Cracking the Norse Code
It’s easy to see why “New Nordic” cuisine has become all the rage.
It’s made with local, seasonal ingredients, it’s healthy and it’s prepared using Old World techniques but presented with modern flair. And like any new culinary landscape, it provides a new playground for wine.
Though the arbiter of the cuisine is Copenhagen’s Noma—consistently voted the No. 1 restaurant in the world—chefs are increasingly replicating and riffing on this so-called New Nordic fare in America.
Noma co-founder Mads Refslund is leading the charge at Acme in New York.
“My Nordic roots are more of a way of thinking,” he says. “My philosophy is to follow the local terroir, but apply the Nordic approach. It can work anywhere in the world. You have to find your place, and then you create your cuisine.”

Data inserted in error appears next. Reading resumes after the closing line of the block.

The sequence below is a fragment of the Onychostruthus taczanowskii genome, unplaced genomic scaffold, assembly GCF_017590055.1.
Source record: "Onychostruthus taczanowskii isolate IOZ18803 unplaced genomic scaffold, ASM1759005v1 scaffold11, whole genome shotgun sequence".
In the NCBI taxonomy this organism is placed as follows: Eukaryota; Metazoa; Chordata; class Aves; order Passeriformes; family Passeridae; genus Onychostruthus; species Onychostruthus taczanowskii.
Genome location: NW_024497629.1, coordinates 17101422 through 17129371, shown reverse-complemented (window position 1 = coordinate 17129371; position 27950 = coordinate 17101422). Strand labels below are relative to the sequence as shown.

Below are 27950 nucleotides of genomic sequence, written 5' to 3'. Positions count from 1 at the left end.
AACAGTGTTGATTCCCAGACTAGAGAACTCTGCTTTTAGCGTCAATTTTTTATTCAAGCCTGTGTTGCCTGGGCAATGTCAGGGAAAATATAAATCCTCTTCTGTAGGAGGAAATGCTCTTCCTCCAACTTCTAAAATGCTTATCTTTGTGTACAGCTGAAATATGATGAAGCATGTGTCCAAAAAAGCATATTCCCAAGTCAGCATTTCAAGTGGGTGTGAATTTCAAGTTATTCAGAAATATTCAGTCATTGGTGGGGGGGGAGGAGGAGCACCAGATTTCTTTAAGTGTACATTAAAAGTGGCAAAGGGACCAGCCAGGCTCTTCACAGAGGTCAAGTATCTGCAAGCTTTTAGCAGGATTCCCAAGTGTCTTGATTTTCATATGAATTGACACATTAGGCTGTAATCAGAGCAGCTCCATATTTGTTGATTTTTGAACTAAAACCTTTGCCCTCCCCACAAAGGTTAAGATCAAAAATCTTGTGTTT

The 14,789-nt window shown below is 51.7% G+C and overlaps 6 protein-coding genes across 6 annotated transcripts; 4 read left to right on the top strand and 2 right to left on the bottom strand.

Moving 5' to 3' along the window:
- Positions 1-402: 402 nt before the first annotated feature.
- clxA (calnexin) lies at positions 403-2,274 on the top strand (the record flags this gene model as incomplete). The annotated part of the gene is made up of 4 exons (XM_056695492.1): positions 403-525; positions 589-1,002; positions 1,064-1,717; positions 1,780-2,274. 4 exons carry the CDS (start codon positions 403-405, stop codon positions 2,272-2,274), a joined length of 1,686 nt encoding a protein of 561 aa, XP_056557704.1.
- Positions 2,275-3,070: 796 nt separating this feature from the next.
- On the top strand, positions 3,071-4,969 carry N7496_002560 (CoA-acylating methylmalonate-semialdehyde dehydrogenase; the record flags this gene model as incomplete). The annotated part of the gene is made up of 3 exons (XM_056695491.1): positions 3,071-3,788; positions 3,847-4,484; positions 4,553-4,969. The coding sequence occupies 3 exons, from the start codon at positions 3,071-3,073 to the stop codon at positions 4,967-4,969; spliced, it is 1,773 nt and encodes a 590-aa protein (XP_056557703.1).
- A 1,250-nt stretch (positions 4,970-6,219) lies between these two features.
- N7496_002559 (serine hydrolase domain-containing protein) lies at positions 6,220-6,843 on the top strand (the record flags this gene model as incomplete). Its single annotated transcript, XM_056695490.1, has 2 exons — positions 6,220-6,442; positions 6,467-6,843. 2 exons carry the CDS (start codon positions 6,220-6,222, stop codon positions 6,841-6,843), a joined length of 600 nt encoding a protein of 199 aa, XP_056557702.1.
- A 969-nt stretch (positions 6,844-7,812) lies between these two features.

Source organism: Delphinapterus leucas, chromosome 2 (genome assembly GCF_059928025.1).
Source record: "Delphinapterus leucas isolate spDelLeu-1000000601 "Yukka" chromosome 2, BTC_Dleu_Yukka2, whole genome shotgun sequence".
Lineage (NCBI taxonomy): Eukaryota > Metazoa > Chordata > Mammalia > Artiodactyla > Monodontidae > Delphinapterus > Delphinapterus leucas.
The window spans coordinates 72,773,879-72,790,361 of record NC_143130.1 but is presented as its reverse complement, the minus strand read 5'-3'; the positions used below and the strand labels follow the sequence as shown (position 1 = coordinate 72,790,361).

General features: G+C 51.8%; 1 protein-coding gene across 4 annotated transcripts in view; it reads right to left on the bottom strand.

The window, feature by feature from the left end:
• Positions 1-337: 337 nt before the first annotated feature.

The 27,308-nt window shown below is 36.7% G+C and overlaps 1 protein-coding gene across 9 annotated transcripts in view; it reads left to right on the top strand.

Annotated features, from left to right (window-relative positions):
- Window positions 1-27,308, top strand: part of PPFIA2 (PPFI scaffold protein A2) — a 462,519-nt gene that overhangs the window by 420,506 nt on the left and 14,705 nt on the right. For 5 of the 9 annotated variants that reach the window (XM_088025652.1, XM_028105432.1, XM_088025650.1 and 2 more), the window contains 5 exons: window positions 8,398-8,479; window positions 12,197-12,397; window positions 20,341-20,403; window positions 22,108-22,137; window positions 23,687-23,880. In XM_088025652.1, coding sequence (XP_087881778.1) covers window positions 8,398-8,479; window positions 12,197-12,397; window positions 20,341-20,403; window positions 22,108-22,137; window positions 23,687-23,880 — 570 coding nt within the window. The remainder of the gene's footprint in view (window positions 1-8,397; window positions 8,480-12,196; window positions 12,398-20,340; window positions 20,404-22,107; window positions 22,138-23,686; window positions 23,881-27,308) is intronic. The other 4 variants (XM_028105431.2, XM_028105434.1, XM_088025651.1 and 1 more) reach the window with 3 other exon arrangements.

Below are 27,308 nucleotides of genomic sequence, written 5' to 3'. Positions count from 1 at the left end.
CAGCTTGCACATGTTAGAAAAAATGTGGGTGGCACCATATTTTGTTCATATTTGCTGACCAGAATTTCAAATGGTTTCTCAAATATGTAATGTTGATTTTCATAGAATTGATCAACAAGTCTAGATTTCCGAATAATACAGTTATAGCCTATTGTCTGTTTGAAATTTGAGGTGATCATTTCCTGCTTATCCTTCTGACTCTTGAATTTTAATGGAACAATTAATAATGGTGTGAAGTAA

Refslund’s laser-focused food is alarming in its clarity of flavor and unexpected combinations. Nature is his inspiration, but it’s his skill and pedigree that create the magic. A farm-perfect pumpkin isn’t roasted, but juiced raw, then frozen and served with raw cucumber, all with the goal of replicating the raw pumpkin flavor.
Nordic cooking utilizes certain hallmark ingredients: a range of fish, game, root vegetables, grains and foraged greens and conifers. It also employs long-practiced preservation techniques, like pickling—and freezing that pumpkin juice—which help deliver potent, concentrated flavors.
“I’m Danish, so I’m smoking and pickling, preserving and fermenting,” says Refslund. “It makes sense to use what is local year-round, to stretch the seasons, but with an emphasis on taste.”
Chef Ryan Leinonen calls his Denver restaurant, Trillium, “a bistro rooted in the American and Scandinavian culinary tradition.”